The future of the N8 Policing Research Partnership (PRP) will rely on its ability to evolve with increasing demands being placed on the UK’s police forces, according to director Professor Adam Crawford.
In an exclusive interview with Policing Insight, the N8 PRP director has said that the partnership must “think about the demands on police and the future of policing as a public service moving forward…we can go on to achieve more by untapping the knowledge and skills within our police forces.”
Professor Crawford also reflected on the N8 PRP’s achievements as it marks its fifth anniversary and outlined the challenges that lie ahead for sustaining collaborative police and academic research partnerships.
He said: “For the longer term, we need to maintain sustainable support for the partnerships’ infrastructure which is very often taken for granted. If you can’t support the infrastructure then all of the other parts just fall away.
“We also need to enhance our collective future ambitions for the partnership because we have established a way of working which is productive and is working well, but to take it to the next level and to become a real hub for policing research and knowledge exchange nationally and internationally, we need to develop further and build a reputation for cutting edge research in particular fields.”
Professor Crawford revealed that there were a number of obstacles to overcome in the first few years of the partnership. He said: “During the early stages of our development there was a lot of uncertainty around the role of Police and Crime Commissioners as we began in 2013 and PCCs had just been elected.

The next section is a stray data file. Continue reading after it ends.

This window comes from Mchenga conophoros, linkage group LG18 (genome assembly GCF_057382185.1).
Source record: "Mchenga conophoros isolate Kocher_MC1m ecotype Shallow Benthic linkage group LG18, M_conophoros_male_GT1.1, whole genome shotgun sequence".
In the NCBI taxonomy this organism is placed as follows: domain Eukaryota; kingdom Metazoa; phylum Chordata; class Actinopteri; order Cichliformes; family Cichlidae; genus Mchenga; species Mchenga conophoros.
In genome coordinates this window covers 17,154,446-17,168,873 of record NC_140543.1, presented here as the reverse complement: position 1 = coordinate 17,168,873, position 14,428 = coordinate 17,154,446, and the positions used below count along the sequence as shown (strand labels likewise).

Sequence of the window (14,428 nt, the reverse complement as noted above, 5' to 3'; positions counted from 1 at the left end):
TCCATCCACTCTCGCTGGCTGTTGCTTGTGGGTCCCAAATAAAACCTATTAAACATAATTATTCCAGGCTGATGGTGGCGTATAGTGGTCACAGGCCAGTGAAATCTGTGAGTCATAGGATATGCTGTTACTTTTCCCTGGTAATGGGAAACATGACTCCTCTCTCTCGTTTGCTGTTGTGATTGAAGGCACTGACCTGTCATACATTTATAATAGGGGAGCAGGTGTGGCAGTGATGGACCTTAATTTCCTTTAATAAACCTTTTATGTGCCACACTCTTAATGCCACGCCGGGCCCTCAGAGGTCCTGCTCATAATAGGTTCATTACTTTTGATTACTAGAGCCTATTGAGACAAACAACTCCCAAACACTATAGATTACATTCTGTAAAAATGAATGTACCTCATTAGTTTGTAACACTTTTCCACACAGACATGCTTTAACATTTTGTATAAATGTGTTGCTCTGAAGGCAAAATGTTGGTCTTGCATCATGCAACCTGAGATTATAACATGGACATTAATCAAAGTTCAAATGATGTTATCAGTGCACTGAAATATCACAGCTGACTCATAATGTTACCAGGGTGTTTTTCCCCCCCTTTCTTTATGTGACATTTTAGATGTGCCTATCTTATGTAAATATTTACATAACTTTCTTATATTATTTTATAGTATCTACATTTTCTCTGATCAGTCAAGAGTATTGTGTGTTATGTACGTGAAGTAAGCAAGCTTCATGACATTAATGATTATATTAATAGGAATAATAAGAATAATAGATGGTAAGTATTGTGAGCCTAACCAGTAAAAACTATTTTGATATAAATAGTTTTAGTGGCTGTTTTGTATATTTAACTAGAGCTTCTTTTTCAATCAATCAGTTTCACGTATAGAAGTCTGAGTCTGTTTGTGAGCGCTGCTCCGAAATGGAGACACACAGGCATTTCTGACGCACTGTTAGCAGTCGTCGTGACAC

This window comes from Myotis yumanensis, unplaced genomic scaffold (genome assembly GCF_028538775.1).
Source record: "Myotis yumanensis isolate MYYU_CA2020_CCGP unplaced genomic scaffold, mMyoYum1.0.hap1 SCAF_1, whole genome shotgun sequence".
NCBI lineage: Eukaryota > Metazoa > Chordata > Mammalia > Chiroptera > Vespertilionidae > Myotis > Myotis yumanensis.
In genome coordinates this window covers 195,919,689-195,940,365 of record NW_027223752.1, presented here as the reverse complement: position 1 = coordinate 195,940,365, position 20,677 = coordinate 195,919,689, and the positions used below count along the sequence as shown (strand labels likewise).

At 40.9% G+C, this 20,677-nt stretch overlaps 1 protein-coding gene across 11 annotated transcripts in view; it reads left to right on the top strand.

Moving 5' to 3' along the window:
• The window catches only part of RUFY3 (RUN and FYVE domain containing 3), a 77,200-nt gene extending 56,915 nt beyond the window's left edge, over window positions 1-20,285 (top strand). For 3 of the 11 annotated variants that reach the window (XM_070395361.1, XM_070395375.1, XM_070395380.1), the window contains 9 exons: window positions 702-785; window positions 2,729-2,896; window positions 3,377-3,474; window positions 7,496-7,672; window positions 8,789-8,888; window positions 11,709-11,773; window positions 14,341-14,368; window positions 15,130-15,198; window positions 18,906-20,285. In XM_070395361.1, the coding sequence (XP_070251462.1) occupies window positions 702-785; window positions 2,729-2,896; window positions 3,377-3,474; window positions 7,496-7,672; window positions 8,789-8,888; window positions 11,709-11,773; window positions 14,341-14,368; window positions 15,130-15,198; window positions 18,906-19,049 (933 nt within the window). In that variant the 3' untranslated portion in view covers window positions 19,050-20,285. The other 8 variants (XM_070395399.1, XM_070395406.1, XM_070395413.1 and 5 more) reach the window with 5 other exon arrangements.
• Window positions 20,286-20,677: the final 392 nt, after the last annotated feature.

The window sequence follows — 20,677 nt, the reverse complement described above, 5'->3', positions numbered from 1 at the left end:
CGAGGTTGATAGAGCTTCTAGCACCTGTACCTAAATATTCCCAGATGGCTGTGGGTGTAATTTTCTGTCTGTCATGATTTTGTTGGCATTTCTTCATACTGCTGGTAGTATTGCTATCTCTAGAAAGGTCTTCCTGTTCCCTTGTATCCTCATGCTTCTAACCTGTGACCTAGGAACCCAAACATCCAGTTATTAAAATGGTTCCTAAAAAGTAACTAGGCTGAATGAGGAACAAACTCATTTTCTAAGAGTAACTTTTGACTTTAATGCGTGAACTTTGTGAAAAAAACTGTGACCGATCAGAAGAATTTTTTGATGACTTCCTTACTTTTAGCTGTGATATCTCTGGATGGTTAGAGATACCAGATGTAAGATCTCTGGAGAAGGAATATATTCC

“Since that time, I am pleased to say that we have mature professional relations with most partner PCCs and some of those that were at first sceptical, now see the value of a collaborative partnership and some have become real champions of the research and work that we do.”
Reflecting on the partnership’s biggest success stories over the last five years, he said: “A key achievement has been establishing and securing the relations that sustain the partnership. While the existing N8 partnership of the eight research-intensive universities in the North provided a platform and structure to plug into, we had to build the infrastructure.
“It has been particularly gratifying for me that we have been able to support front line practitioners and early career researchers. The small grant projects have opened up research opportunities and supported career development across the professions.”
N8 PRP’s small grants provide pump-prime funding to support research into targeted and important areas of policing work where gaps in knowledge are most prominent. Previous priority themes have included cybercrime, domestic abuse and mental health policing.
Fifteen projects have received funding to date, each receiving up to £25,000.
Professor Crawford said: “So what you get, for a small financial resource is a large commitment from the contributing institutions complemented by a large dose of enthusiasm, commitment and curiosity on behalf of the team members – both the researchers and practitioners. The result of such collaborations are quite striking.
“It shows that the N8 PRP has national strategic importance, and although the partnership is using the North as a lab, our work has national implications.”
The original article can be viewed on the Policing Insight website.